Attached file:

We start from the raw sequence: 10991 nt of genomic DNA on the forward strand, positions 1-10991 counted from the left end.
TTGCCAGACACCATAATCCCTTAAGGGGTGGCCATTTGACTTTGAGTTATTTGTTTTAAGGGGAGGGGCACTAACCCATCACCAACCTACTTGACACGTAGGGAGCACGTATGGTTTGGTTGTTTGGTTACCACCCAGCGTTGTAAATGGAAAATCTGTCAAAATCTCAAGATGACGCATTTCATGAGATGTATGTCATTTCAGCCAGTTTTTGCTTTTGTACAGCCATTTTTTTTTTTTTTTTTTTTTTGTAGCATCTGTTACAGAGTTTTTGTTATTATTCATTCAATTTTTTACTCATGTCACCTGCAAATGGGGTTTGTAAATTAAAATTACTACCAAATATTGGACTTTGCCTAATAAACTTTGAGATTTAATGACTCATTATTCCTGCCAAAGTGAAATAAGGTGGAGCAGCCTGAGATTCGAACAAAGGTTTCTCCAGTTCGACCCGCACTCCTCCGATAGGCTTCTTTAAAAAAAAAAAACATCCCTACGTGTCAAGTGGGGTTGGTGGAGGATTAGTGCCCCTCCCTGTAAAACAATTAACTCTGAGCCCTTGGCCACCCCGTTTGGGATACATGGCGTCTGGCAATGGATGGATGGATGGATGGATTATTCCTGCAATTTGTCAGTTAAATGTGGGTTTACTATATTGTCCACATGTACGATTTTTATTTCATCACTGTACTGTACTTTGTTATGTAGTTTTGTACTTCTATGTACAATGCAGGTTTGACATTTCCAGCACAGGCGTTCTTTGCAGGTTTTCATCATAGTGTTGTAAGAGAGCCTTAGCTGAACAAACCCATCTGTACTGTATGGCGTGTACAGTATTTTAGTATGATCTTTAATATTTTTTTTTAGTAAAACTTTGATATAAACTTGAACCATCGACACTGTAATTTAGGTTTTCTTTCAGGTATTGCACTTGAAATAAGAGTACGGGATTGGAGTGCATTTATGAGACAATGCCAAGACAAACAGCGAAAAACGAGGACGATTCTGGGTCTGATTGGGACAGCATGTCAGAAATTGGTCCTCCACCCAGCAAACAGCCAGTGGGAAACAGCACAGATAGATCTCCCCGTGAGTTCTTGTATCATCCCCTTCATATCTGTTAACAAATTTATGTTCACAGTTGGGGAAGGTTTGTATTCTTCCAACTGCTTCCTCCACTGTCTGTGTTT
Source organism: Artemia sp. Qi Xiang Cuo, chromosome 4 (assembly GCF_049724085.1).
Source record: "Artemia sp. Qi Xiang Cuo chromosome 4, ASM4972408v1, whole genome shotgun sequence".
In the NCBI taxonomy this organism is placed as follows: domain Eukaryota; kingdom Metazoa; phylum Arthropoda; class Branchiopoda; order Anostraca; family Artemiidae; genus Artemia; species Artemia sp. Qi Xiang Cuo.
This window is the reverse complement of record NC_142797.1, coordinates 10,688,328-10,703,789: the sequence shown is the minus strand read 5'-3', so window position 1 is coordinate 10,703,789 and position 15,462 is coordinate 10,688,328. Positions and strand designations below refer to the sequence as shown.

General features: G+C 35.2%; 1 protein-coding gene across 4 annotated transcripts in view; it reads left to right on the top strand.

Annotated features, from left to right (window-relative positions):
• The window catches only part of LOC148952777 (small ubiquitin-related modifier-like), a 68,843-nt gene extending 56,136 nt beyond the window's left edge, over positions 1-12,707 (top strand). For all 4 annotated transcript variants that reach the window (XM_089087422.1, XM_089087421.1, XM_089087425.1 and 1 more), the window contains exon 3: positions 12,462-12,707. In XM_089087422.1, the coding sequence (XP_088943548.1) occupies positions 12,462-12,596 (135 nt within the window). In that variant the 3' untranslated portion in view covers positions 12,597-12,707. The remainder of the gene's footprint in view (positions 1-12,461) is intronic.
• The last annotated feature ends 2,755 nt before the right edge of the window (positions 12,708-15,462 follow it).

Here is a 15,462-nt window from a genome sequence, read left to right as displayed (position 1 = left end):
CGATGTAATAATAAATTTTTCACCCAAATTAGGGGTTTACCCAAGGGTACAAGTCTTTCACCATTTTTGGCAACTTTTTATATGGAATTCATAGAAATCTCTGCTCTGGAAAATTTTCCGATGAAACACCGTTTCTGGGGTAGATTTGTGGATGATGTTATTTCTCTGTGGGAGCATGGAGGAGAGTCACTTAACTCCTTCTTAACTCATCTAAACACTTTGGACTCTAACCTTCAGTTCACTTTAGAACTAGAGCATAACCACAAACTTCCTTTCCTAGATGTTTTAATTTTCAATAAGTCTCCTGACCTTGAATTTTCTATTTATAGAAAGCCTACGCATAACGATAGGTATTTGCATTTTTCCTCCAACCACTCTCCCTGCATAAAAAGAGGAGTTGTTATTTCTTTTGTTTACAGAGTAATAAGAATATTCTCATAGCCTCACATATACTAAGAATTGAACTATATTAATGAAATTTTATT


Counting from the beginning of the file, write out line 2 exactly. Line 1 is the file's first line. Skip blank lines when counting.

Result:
TTGCCAGACACCATAATCCCTTAAGGGGTGGCCATTTGACTTTGAGTTATTTGTTTTAAGGGGAGGGGCACTAACCCATCACCAACCTACTTGACACGTAGGGAGCACGTATGGTTTGGTTGTTTGGTTACCACCCAGCGTTGTAAATGGAAAATCTGTCAAAATCTCAAGATGACGCATTTCATGAGATGTATGTCATTTCAGCCAGTTTTTGCTTTTGTACAGCCATTTTTTTTTTTTTTTTTTTTTTGTAGCATCTGTTACAGAGTTTTTGTTATTATTCATTCAATTTTTTACTCATGTCACCTGCAAATGGGGTTTGTAAATTAAAATTACTACCAAATATTGGACTTTGCCTAATAAACTTTGAGATTTAATGACTCATTATTCCTGCCAAAGTGAAATAAGGTGGAGCAGCCTGAGATTCGAACAAAGGTTTCTCCAGTTCGACCCGCACTCCTCCGATAGGCTTCTTTAAAAAAAAAAAACATCCCTACGTGTCAAGTGGGGTTGGTGGAGGATTAGTGCCCCTCCCTGTAAAACAATTAACTCTGAGCCCTTGGCCACCCCGTTTGGGATACATGGCGTCTGGCAATGGATGGATGGATGGATGGATTATTCCTGCAATTTGTCAGTTAAATGTGGGTTTACTATATTGTCCACATGTACGATTTTTATTTCATCACTGTACTGTACTTTGTTATGTAGTTTTGTACTTCTATGTACAATGCAGGTTTGACATTTCCAGCACAGGCGTTCTTTGCAGGTTTTCATCATAGTGTTGTAAGAGAGCCTTAGCTGAACAAACCCATCTGTACTGTATGGCGTGTACAGTATTTTAGTATGATCTTTAATATTTTTTTTTAGTAAAACTTTGATATAAACTTGAACCATCGACACTGTAATTTAGGTTTTCTTTCAGGTATTGCACTTGAAATAAGAGTACGGGATTGGAGTGCATTTATGAGACAATGCCAAGACAAACAGCGAAAAACGAGGACGATTCTGGGTCTGATTGGGACAGCATGTCAGAAATTGGTCCTCCACCCAGCAAACAGCCAGTGGGAAACAGCACAGATAGATCTCCCCGTGAGTTCTTGTATCATCCCCTTCATATCTGTTAACAAATTTATGTTCACAGTTGGGGAAGGTTTGTATTCTTCCAACTGCTTCCTCCACTGTCTGTGTTT